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Depressing rice exports performance

Pakistan falling back in global Basmati market progress
Banking channels with Iran help push Basmati trade

For the eight months ended fiscal year 2017, Pakistan’s total rice exports are down 11 percent year-on-year to $2.41 billion. It is necessary to mention here that rice is Pakistan’s second-largest export earner, after textile.

Non-Basmati exports are down 11 percent year-on-year in terms of volume, and 14 percent in dollar terms. The non-Basmati variety downfall has become a cause of concern. This decline is a relatively recent unnatural occurrence as Pakistan had been doing exceptionally well to capture markets for its cheaper non-Basmati varieties of rice in fiscal year 2016.

The once flourishing non-Basmati varieties are now suffering the same fate as their premium counterpart. The main reason for the decline has been a higher price; local stockiest/middlemen have been hoarding rice and shoring up the price.

Currently Pakistani rice is around $25-30 more expensive than Thailand or Vietnam. There has been a drop in the quality of this rice as well; where previously the non-Basmati rice was 35-40 percent broken, it is now around 50 percent broken.

Pakistan is trying to capture around 1.2 million tons of Iranian rice market, but lack of payment mechanism between the two countries is the major hurdle in meeting this objective.

Iran is one of the largest rice importers and purchases world rice output worth $2 billion every year. However, Pakistan’s rice accounts for nearly an eight percent of Iran’s market. Presently, trade with Iran is done on barter basis. One hope is that banking channels with Iran are finally opening up and Basmati is showing some signs of improvement.

For the month of February, Basmati exports inched up by 25 percent over last year. The source added that Basmati rice is now getting a better price and the reopening of Iran could bring much-needed reprieve for the industry.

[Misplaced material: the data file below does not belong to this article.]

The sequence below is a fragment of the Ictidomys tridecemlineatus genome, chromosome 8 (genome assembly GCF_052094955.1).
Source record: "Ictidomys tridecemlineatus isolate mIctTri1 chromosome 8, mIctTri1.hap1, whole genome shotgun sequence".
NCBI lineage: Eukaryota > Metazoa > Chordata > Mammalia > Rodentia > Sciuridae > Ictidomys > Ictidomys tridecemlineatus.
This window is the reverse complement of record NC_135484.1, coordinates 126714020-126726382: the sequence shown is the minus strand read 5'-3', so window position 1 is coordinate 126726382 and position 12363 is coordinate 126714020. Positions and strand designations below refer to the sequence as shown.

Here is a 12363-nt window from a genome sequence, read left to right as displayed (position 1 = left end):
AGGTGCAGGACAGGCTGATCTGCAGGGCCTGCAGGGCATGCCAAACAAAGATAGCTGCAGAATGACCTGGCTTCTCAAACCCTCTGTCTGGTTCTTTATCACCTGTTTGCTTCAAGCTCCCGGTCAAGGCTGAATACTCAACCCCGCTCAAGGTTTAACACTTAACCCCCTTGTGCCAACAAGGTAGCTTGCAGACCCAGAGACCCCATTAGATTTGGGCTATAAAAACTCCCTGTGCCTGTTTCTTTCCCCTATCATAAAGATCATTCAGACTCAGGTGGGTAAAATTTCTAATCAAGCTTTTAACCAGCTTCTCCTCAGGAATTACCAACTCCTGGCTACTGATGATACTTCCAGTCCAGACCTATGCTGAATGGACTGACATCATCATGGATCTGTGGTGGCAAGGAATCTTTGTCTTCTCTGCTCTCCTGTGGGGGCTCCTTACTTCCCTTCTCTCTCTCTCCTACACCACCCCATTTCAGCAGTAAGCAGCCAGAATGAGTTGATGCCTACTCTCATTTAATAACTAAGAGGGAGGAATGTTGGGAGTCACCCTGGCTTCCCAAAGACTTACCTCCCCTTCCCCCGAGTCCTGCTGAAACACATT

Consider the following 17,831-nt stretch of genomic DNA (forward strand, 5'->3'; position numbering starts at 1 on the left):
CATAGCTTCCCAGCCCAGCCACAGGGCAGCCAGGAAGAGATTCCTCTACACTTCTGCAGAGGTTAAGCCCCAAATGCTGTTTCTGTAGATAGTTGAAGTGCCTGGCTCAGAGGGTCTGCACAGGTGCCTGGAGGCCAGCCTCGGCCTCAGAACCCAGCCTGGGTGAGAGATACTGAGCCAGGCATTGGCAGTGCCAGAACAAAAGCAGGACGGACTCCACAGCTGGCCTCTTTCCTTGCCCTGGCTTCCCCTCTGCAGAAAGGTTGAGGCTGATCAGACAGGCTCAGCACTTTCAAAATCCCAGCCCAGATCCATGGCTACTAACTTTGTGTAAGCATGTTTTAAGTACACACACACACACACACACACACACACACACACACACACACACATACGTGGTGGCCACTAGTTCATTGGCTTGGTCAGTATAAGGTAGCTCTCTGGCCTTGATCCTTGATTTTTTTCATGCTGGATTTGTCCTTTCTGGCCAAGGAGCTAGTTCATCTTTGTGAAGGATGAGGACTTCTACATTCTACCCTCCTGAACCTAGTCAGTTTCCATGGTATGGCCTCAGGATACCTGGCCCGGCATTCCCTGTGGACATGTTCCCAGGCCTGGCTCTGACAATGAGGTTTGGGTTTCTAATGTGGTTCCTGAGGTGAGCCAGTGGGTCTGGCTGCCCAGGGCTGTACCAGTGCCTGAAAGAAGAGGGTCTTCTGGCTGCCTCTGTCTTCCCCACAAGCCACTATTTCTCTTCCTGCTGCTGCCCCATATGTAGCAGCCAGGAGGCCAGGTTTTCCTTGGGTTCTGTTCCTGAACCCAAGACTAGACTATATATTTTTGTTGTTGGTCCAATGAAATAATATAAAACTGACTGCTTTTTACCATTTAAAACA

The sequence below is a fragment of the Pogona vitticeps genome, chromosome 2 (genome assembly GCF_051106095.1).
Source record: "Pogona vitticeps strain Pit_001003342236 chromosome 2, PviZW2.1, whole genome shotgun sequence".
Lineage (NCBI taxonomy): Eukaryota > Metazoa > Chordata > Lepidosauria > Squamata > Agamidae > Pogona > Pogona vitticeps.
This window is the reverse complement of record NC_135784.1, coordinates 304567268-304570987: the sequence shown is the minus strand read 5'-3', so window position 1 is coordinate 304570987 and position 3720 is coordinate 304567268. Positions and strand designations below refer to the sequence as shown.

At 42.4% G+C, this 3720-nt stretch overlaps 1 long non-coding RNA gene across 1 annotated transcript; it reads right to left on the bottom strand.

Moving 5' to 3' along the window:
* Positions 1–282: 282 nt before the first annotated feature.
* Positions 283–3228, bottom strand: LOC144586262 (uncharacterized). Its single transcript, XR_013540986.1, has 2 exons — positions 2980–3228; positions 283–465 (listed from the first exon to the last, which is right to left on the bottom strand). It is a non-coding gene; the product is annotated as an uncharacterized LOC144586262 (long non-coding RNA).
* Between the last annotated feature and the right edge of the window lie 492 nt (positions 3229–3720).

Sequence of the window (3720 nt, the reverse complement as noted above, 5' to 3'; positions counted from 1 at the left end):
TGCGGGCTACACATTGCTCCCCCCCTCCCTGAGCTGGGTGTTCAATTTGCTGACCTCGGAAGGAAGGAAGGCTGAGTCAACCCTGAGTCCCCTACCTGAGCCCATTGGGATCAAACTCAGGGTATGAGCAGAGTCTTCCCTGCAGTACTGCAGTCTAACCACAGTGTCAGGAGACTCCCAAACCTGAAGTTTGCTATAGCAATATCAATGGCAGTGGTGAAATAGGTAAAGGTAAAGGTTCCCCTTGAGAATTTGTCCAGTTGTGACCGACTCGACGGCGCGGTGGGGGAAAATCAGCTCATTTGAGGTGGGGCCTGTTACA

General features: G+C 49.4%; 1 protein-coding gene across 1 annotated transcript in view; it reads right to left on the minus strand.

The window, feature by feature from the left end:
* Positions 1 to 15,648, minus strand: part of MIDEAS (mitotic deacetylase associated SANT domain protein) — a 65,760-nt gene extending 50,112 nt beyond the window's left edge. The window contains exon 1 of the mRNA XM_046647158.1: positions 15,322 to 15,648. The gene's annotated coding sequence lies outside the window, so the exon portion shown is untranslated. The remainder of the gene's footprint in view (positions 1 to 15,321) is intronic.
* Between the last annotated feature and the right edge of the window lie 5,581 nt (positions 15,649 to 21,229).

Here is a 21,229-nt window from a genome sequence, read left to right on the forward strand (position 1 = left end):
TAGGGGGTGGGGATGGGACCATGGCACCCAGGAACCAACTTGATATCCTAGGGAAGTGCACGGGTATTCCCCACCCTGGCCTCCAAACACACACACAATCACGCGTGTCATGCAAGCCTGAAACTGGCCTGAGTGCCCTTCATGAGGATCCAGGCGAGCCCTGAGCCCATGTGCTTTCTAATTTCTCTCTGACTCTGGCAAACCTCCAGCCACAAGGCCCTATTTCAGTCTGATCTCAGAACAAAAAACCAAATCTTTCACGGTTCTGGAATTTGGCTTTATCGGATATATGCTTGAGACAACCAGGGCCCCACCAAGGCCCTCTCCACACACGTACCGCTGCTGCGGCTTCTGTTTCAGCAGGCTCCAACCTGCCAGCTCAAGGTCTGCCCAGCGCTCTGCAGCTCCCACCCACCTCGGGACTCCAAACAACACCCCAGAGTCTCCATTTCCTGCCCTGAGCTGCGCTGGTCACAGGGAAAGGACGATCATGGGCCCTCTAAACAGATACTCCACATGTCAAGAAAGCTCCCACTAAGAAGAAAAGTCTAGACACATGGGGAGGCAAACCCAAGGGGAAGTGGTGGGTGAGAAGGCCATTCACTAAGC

Pakistan’s aromatic basmati rice exports fell almost 30 percent in the year to October due to cheaper rival supplies from India, a trend that is expected to continue and would make it difficult for the country to stay competitive.

India’s competitive rice prices have helped the country in snatching a bigger share of the global market and increasing exports. India’s lower export prices are taking toll on the Pakistan’s Basmati exports.

Pakistani exporters are selling rice on high prices in comparison of Indian counterparts because of their rising input cost. The price of Pakistani rice is higher than the paddy produced by India and other regional countries. The price of Pakistani basmati is higher by at least $100 to $150 compared to Indian basmati, and, hence, selling it is a big challenge.

Since 1997, no new basmati seed has been introduced in the market and that’s the reason for the low yield per acre, which has pushed rice prices higher. India, on the contrary, has introduced five new seed varieties in the last 10 years and that has helped it in increasing yield.

During the last 20 years, India has seized the basmati market from Pakistan owing to its lead in the development of basmati varieties and improvement in processing technologies especially parboiling.

World rice prices have taken a hit because of bumper crops in Thailand and Vietnam, which will make it difficult for a number of countries, including Pakistan to export some of its burdensome stocks.

Pakistan’s rice exports have been falling in recent years, mainly due to higher prices, energy crisis, poor quality seeds, low yield and persistently lower commodity prices in global markets.

The office of Global Analysis of USDA has raised Pakistan’s exports forecast by 0.1million tonnes to 4.5 million tonnes on a stronger pace of trade.

In the just-ended fiscal year of 2015-16, rice exports witnessed a decrease of 8.60 percent. The country earned $1.86 billion from these exports during the year compared to $2.04 billion earned in the fiscal year 2014-15.